All we've added here is a small conditional at the top of the function to immediately return the information if it exists in the cache – in this case the rest of the function doesn't need to be executed. Finally, just before returning from this function, we've added a line to store the user information in the cache for faster access next time.

Cache size and persistence

With an infinitely large RAM storage area for memcache to live on, theoroetically you could cache all the information in your application and just access it from there. In reality though there are limitations and knowing how memcache works will help you to get the most out of the tool.

When you add something to memcache, you can optionally set an expiry for it – stating how many seconds this cache is valid for. If this isn't specified then the object will persist unless it gets pushed out (more about that later). When picking expiry times, consider how often the information changes and could get outdated – if it’s very frequently, then consider not using the cache at all as this space could be better used storing other data.

When the cache becomes full, memcache will perform some magic to keep the data you are using the most. Things which aren't used often will eventually drop out of the space to be replaced with newer data. It can be tricky to work out how much cache is needed for a particular application – really the only way to get this right is to do some benchmarking and look at how the performance varies with cache size.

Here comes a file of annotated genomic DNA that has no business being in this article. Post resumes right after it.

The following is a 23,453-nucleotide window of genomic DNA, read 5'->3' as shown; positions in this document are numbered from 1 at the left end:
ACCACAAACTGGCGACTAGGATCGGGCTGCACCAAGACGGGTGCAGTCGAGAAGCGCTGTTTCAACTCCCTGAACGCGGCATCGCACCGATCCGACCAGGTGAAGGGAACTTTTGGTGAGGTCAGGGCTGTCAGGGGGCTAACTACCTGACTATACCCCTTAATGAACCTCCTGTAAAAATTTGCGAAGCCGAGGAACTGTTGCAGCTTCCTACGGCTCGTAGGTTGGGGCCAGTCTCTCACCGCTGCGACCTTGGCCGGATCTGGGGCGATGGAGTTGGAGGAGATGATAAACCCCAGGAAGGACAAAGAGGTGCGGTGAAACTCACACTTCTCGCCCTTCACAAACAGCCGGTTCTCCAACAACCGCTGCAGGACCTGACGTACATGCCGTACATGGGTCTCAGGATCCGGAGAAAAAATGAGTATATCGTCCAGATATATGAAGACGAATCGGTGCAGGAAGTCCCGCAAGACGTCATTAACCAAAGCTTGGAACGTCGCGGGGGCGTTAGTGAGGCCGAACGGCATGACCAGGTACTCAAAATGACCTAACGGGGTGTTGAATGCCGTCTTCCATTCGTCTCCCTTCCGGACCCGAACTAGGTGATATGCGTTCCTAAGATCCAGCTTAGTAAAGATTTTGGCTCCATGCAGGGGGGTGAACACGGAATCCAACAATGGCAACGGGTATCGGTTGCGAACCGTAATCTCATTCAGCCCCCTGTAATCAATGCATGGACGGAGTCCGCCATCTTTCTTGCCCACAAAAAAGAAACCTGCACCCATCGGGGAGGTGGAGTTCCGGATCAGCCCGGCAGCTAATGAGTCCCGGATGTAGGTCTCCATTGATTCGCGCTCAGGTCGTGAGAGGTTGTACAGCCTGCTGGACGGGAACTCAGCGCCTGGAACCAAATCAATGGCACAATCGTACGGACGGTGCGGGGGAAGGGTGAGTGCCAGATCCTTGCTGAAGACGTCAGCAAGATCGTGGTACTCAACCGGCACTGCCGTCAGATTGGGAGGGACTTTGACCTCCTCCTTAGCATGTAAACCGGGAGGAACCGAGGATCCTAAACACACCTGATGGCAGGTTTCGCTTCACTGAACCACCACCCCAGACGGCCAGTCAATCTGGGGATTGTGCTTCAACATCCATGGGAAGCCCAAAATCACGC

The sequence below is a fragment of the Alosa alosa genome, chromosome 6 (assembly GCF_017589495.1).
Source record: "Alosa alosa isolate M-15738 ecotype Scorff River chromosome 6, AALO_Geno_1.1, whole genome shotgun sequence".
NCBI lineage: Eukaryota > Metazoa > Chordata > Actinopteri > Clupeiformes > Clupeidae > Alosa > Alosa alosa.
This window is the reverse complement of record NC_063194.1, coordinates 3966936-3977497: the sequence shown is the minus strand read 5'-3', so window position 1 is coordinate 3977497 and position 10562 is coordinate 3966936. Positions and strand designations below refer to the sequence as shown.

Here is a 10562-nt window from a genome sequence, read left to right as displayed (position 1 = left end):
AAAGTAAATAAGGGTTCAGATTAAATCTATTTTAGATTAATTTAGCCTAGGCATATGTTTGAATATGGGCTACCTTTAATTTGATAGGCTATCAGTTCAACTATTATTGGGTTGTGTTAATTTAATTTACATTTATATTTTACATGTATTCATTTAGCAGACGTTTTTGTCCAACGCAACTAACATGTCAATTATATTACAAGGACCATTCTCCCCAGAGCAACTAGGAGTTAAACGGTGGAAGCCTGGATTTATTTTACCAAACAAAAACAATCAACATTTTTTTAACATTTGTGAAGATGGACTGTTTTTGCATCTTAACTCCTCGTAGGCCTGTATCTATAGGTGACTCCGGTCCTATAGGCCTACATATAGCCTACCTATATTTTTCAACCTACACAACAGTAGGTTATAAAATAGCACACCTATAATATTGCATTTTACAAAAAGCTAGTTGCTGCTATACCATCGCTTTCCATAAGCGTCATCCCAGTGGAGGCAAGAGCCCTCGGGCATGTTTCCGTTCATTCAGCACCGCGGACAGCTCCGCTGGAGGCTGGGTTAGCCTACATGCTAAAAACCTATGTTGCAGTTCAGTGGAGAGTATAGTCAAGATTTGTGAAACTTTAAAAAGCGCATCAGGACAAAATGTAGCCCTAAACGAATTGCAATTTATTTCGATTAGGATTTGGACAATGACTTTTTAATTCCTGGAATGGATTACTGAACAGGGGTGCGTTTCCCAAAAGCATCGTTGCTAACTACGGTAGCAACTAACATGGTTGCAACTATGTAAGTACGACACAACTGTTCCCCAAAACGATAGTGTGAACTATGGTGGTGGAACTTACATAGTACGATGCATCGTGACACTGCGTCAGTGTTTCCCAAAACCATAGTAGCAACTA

Cache applications

Caching is really useful for getting around bottlenecks such as having a database on a different server or a narrow pipe to a filestore. It is even more useful when that information doesn't change often – or if it doesn't matter too much whether the change is reflected straight away.

The example shown in this article was oversimplified – but I've used something very similar in a situation where third-party sites were pulling profile information from a shared central server and checking user validity with every user request. Users typically log in to one of the sites, browse around (sending a whole bunch of requests for their same profile information) and then move away – implementing memcache speeded up those subsequent requests hugely, and when they navigate away, their data either expires or gets pushed out of the cache by newer material.

Caching can also be useful for session data in PHP – so useful in fact that the memcache module comes with built-in support for storing session data in a cache. With the memcache module enabled, the php.ini directive session.save_handler can take the value "memcache" to store session data in memory rather than in files (the default option) or in the database.

Memecache as a tool

Memcache can be a big help but its not the silver bullet that will solve all performance problems. When added in the right place, it can produce very impressive results – especially for high-traffic applications. Its a great tool to have in the toolbox, and its really simple to get started with, so next time you need to improve the performance of an application, bear it in mind.